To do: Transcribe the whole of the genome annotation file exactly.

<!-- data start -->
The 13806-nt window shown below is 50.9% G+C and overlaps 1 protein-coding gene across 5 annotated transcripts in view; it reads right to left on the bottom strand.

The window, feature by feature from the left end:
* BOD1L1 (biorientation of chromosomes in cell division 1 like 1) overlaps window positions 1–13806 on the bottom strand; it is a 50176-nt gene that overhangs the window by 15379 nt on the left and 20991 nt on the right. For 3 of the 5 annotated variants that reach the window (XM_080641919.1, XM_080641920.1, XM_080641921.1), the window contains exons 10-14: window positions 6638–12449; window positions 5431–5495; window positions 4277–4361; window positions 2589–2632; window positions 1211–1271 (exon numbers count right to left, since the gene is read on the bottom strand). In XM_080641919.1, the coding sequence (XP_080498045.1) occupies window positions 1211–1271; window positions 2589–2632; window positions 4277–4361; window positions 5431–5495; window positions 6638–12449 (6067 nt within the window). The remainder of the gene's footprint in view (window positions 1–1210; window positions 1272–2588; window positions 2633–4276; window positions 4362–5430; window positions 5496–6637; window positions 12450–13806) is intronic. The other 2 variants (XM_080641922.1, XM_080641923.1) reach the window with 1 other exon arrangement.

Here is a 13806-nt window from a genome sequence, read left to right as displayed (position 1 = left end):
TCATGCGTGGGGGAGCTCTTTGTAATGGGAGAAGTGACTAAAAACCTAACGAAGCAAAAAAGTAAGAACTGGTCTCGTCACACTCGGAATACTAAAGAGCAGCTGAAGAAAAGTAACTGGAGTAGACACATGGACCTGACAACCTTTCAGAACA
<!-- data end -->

The 13806-nt window shown below is 50.9% G+C and overlaps 1 protein-coding gene across 5 annotated transcripts in view; it reads right to left on the bottom strand.

The window, feature by feature from the left end:
* BOD1L1 (biorientation of chromosomes in cell division 1 like 1) overlaps window positions 1–13806 on the bottom strand; it is a 50176-nt gene that overhangs the window by 15379 nt on the left and 20991 nt on the right. For 3 of the 5 annotated variants that reach the window (XM_080641919.1, XM_080641920.1, XM_080641921.1), the window contains exons 10-14: window positions 6638–12449; window positions 5431–5495; window positions 4277–4361; window positions 2589–2632; window positions 1211–1271 (exon numbers count right to left, since the gene is read on the bottom strand). In XM_080641919.1, the coding sequence (XP_080498045.1) occupies window positions 1211–1271; window positions 2589–2632; window positions 4277–4361; window positions 5431–5495; window positions 6638–12449 (6067 nt within the window). The remainder of the gene's footprint in view (window positions 1–1210; window positions 1272–2588; window positions 2633–4276; window positions 4362–5430; window positions 5496–6637; window positions 12450–13806) is intronic. The other 2 variants (XM_080641922.1, XM_080641923.1) reach the window with 1 other exon arrangement.

Here is a 13806-nt window from a genome sequence, read left to right as displayed (position 1 = left end):
TCATGCGTGGGGGAGCTCTTTGTAATGGGAGAAGTGACTAAAAACCTAACGAAGCAAAAAAGTAAGAACTGGTCTCGTCACACTCGGAATACTAAAGAGCAGCTGAAGAAAAGTAACTGGAGTAGACACATGGACCTGACAACCTTTCAGAACA